In the Marvel Universe, a war is brewing both political and physical. When a stupid stunt led some young heroes to putting young kids' lives in danger, the country demanded satisfaction. Heroes everywhere needed to be registered. Consequences needed to come with actions. While Captain America believed identities needed to be kept secret, and heroes should have a choice; Iron Man recruited heroes to reveal themselves...heroes like Peter Parker. After Parker took off his mask for the world to see, In the Marvel Universe, a war is brewing both political and physical. When a stupid stunt led some young heroes to putting young kids' lives in danger, the country demanded satisfaction. Heroes everywhere needed to be registered. Consequences needed to come with actions. While Captain America believed identities needed to be kept secret, and heroes should have a choice; Iron Man recruited heroes to reveal themselves...heroes like Peter Parker. After Parker took off his mask for the world to see, repercussions of his decision keep rippling out. Enemies join up to squash the spider and his family. What makes this story novel, though, isn't the man-hunt. We've seen that before. We've seen villains try to hurt Mary Jane or Aunt May too many times to count. This time we see MJ and May's point of view at being exposed and seeing Peter hunted. We see Black Cat furious that the secret is out as well as her willingness to always have the Spider's back. We see the reactions from Parker's students, especially the one who depends on his teacher to get him out of this school and onto higher education. I also particularly enjoyed some of the villains' reactions when they realized that they had fought a teenager for years. Teeheehee.

  21. 4 out of 5

    Kaleigh Norkum-Mathieu

    I found the beginning of the book to be a bit tedious, the book being more about how those in Peter Parker's life are adjusting to his coming out as Spiderman. Halfway through the book it started to get a lot more interesting when MJ got her moment to explain her difficulties in supporting her husband through this civil war. I have never been a big MJ fan, I have always like Gwen Stacey and Black Cat more because I found them smart, badass, and capable of taking care of themselves. All traits I I found the beginning of the book to be a bit tedious, the book being more about how those in Peter Parker's life are adjusting to his coming out as Spiderman. Halfway through the book it started to get a lot more interesting when MJ got her moment to explain her difficulties in supporting her husband through this civil war. I have never been a big MJ fan, I have always like Gwen Stacey and Black Cat more because I found them smart, badass, and capable of taking care of themselves. All traits I have never really been able to see with MJ. However, reading through the book and seeing MJ lose her life and an established career as an actress really helped to pull me to the character. I liked seeing her struggles and how this was all affecting her life. I also quite enjoyed reading Aunt May's perspective, and I loved seeing her be able to handle her own.

  22. 4 out of 5

    H

    Worth it if only for Aunt May's story and Felicia Hardy's at the end. Aunt May as a character holds the type of resonance and depth that we feel when we see Martha Kent watching Superman die from her home television set in Kansas. And Felicia Hardy, the Black Cat, is the love story that almost was, which is written here with great emotional surprises. The writing style is fabulous and well-paced. Laughed out loud several times.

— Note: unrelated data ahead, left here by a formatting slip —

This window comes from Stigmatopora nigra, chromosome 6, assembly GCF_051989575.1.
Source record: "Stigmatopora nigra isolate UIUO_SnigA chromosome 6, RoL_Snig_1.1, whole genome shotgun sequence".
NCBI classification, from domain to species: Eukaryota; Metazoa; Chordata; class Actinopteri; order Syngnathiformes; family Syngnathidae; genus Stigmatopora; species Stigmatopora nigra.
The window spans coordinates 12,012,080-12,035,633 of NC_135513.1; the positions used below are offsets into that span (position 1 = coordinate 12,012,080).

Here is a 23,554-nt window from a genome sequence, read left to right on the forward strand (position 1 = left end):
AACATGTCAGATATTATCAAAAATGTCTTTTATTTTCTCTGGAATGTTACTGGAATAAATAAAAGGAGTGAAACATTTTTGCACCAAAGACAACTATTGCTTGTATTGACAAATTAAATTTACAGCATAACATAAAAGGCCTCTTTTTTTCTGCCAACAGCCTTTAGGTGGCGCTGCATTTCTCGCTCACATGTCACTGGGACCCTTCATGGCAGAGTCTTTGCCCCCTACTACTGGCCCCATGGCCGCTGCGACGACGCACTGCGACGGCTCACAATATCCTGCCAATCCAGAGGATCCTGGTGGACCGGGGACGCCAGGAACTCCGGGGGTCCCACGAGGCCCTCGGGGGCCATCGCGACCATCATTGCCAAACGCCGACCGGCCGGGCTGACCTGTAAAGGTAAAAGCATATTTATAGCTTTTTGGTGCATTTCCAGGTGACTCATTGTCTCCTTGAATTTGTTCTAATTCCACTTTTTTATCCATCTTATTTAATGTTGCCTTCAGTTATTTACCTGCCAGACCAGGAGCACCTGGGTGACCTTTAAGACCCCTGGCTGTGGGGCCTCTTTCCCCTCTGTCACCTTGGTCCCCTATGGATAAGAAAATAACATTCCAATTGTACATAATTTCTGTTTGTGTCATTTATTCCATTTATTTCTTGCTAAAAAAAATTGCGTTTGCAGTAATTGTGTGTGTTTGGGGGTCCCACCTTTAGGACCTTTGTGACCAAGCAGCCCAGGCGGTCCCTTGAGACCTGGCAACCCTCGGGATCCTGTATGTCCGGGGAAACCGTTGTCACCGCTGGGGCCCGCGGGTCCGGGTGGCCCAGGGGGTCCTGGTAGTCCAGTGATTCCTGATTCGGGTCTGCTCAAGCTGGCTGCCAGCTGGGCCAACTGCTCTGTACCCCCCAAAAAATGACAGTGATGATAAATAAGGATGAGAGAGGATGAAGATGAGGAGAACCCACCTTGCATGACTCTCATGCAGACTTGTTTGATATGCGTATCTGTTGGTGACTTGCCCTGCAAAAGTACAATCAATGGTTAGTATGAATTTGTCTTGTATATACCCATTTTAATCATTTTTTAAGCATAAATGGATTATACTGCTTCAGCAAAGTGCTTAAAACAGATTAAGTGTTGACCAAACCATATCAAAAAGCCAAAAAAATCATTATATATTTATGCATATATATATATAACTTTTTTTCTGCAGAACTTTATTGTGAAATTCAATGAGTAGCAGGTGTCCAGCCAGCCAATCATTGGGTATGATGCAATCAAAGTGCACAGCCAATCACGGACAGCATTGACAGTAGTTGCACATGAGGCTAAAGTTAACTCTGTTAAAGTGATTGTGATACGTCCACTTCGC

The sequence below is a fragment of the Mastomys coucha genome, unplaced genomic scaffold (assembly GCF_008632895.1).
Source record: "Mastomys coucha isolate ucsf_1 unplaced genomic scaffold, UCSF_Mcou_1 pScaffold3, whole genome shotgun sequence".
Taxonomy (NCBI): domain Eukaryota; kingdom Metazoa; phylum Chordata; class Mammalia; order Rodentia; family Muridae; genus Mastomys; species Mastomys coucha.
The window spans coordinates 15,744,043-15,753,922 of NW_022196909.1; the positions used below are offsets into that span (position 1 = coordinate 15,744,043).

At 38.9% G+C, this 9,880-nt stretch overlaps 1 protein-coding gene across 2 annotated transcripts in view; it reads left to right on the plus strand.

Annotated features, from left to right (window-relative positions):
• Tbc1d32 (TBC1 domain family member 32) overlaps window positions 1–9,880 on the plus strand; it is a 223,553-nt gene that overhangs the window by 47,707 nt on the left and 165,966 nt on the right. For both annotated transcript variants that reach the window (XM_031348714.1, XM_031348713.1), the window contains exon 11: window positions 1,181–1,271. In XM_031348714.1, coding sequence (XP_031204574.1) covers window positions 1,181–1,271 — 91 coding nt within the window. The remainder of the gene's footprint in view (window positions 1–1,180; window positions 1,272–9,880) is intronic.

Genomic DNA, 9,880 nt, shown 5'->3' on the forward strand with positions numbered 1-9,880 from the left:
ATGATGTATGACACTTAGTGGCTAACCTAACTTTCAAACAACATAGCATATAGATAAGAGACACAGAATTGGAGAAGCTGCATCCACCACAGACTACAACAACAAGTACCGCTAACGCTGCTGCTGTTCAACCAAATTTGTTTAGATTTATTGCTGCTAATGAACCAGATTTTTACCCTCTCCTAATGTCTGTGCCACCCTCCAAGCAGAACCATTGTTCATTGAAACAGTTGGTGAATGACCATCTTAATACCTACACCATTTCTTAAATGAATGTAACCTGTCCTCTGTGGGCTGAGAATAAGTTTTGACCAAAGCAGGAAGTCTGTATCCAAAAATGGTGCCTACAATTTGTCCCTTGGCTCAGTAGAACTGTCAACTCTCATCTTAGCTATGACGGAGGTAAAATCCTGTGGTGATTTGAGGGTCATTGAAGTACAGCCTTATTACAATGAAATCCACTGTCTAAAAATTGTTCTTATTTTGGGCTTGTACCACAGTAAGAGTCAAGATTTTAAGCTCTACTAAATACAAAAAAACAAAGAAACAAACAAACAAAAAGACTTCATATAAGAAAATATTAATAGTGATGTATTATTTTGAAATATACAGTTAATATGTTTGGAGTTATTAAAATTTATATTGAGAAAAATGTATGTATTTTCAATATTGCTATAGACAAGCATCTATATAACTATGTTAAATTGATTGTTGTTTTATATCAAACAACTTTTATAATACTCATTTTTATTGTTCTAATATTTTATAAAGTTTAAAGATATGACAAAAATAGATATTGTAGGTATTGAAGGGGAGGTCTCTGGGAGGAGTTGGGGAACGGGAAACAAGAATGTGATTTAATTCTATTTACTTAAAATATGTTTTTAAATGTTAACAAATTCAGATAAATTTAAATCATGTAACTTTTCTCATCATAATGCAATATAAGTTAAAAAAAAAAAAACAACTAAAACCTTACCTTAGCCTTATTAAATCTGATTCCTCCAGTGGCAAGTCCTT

23. 4 out of 5

    Bryan Pope

    This was a meh read. The reason that I gave it 3 stars is because out of 6 issues in this TPB collection I only really cared for 3. #28, #32 and #33. The rest didn't hold any impact on me for story telling. (Moment of clarity, this collection feels like it is supposed to be focusing on how Peter's decision is affecting those close to him. Those issues were the best stories that follow that guideline.)

  24. 5 out of 5

    Andy

    The story was traditional Spiderman. Modernday swashbuckling hamlet of sorts, although in these stores the inner angst is not as pervasive. Regardless, just as in traditional Spiderman books... you can't help but become enchanted by the story. Even more central is the artistry provided by Clayton Crain, Angel Mediana and Sean Chen. Though stylized, the art is stunning. All the stories carry well, but I truly enjoyed the final story between Black Cat and Spidey. A great addition.

  25. 4 out of 5

    Matt

    Collects Sensational Spider-Man issues #28-34 This volume takes place in the midst of the "Civil War" event. Spider-Man, after the urging of the Tony Stark, unmasked for the public in the main "Civil War" issues. Now that his secret identity is common knowledge, Peter deals with life as a public superhero. Bad news...some of his villains want to use the new knowledge of Spider-Man's secret identity against him, and the danger to him and his family appears to be stronger than ever.

  26. 5 out of 5

    Fizzgig76

    Reprints Sensational Spider-Man #28-34. Peter, Mary Jane, and Aunt May try to come to terms with Peter's unmasking and face villains seeking him out instead of Spider-Man. The stories in this collection are interesting. It was able to go a little deeper into the (short lived) "unmasking of Spider-Man", and show how Peter's secret affected others.

  27. 4 out of 5

    Kenning Jean-Paul García

    The Chameleon and Co. storyline was interesting enough but I think there was too much Black Cat and a completely underused Puma. Aunt May and Mary Jane felt like real characters of importance and Rhino was well done. I wasn't a big fan of Spidey's iron suit suddenly disappearing but all-in-all and based mostly on its conclusion, this chapter in the Civil War saga was the best so far.

  28. 5 out of 5

    Mitchell

    I still don't get Peter Parker coming out as Spider-man. But this book is pretty good if uneven. Actually the Black Cat and Aunt May bits were the best parts. In fact most of this book was people reacting to the news. MJ having coffee with Sue Richards was also pretty good. I guess perhaps the fighting isn't the part I like.

  29. 5 out of 5

    Ernest

    Linking well with the overall Civil War storyline, the more the reader knows and followed the various stories within Civil War. Interesting for the most parts, I found myself being less interested with the issues involving the Black Cat and Liz Allen.

  30. 5 out of 5

    heidi

    Did not enjoy this so much. Artwork could have been better. Also didn't help that Black Cat/Felicia Hardy - not my favorite of Spidey's paramours - feature prominently in the story line. That said, great to see Madam Webb for a few panels. Wish there were more of her.